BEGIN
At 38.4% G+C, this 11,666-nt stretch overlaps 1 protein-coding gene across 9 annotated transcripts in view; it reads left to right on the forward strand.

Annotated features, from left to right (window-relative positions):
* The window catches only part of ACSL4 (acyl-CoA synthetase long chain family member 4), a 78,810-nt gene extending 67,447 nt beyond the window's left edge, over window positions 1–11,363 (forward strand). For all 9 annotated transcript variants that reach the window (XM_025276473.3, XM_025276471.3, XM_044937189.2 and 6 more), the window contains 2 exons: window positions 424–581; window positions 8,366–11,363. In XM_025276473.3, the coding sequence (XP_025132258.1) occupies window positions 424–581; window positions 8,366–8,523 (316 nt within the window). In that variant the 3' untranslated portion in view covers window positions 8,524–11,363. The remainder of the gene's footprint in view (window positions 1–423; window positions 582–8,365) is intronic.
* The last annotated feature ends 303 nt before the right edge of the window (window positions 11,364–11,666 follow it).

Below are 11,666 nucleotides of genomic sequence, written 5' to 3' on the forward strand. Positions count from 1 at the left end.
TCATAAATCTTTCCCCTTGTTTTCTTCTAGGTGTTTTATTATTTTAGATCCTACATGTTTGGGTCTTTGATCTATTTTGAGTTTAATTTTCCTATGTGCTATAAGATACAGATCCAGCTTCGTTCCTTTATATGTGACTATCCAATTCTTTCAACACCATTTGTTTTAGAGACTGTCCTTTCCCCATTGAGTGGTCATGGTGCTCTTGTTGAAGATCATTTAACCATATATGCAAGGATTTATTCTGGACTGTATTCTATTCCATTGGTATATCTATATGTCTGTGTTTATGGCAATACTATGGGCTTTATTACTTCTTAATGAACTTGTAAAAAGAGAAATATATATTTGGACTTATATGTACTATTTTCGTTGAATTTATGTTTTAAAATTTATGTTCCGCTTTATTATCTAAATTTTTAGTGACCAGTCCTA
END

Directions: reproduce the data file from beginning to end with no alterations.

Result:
At 38.4% G+C, this 11,666-nt stretch overlaps 1 protein-coding gene across 9 annotated transcripts in view; it reads left to right on the forward strand.

Annotated features, from left to right (window-relative positions):
* The window catches only part of ACSL4 (acyl-CoA synthetase long chain family member 4), a 78,810-nt gene extending 67,447 nt beyond the window's left edge, over window positions 1–11,363 (forward strand). For all 9 annotated transcript variants that reach the window (XM_025276473.3, XM_025276471.3, XM_044937189.2 and 6 more), the window contains 2 exons: window positions 424–581; window positions 8,366–11,363. In XM_025276473.3, the coding sequence (XP_025132258.1) occupies window positions 424–581; window positions 8,366–8,523 (316 nt within the window). In that variant the 3' untranslated portion in view covers window positions 8,524–11,363. The remainder of the gene's footprint in view (window positions 1–423; window positions 582–8,365) is intronic.
* The last annotated feature ends 303 nt before the right edge of the window (window positions 11,364–11,666 follow it).

Below are 11,666 nucleotides of genomic sequence, written 5' to 3' on the forward strand. Positions count from 1 at the left end.
TCATAAATCTTTCCCCTTGTTTTCTTCTAGGTGTTTTATTATTTTAGATCCTACATGTTTGGGTCTTTGATCTATTTTGAGTTTAATTTTCCTATGTGCTATAAGATACAGATCCAGCTTCGTTCCTTTATATGTGACTATCCAATTCTTTCAACACCATTTGTTTTAGAGACTGTCCTTTCCCCATTGAGTGGTCATGGTGCTCTTGTTGAAGATCATTTAACCATATATGCAAGGATTTATTCTGGACTGTATTCTATTCCATTGGTATATCTATATGTCTGTGTTTATGGCAATACTATGGGCTTTATTACTTCTTAATGAACTTGTAAAAAGAGAAATATATATTTGGACTTATATGTACTATTTTCGTTGAATTTATGTTTTAAAATTTATGTTCCGCTTTATTATCTAAATTTTTAGTGACCAGTCCTA